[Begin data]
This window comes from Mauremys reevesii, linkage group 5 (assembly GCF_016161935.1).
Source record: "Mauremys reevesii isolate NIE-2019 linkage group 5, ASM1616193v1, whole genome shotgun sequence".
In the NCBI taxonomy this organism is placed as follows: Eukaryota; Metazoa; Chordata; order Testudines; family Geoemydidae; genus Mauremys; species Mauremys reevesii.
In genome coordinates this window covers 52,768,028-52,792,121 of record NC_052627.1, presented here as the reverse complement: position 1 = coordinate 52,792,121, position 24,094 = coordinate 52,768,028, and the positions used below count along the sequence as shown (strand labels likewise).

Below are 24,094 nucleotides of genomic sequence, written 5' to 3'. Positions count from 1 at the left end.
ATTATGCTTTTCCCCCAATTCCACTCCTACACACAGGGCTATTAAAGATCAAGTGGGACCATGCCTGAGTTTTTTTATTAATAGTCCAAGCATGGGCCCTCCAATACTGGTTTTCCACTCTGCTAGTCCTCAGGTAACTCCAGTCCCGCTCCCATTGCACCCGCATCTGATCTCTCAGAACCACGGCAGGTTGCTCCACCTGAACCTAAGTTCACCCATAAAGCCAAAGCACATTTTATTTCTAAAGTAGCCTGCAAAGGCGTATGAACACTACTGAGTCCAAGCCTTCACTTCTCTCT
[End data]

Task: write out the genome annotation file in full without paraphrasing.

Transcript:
This window comes from Mauremys reevesii, linkage group 5 (assembly GCF_016161935.1).
Source record: "Mauremys reevesii isolate NIE-2019 linkage group 5, ASM1616193v1, whole genome shotgun sequence".
In the NCBI taxonomy this organism is placed as follows: Eukaryota; Metazoa; Chordata; order Testudines; family Geoemydidae; genus Mauremys; species Mauremys reevesii.
In genome coordinates this window covers 52,768,028-52,792,121 of record NC_052627.1, presented here as the reverse complement: position 1 = coordinate 52,792,121, position 24,094 = coordinate 52,768,028, and the positions used below count along the sequence as shown (strand labels likewise).

Below are 24,094 nucleotides of genomic sequence, written 5' to 3'. Positions count from 1 at the left end.
ATTATGCTTTTCCCCCAATTCCACTCCTACACACAGGGCTATTAAAGATCAAGTGGGACCATGCCTGAGTTTTTTTATTAATAGTCCAAGCATGGGCCCTCCAATACTGGTTTTCCACTCTGCTAGTCCTCAGGTAACTCCAGTCCCGCTCCCATTGCACCCGCATCTGATCTCTCAGAACCACGGCAGGTTGCTCCACCTGAACCTAAGTTCACCCATAAAGCCAAAGCACATTTTATTTCTAAAGTAGCCTGCAAAGGCGTATGAACACTACTGAGTCCAAGCCTTCACTTCTCTCT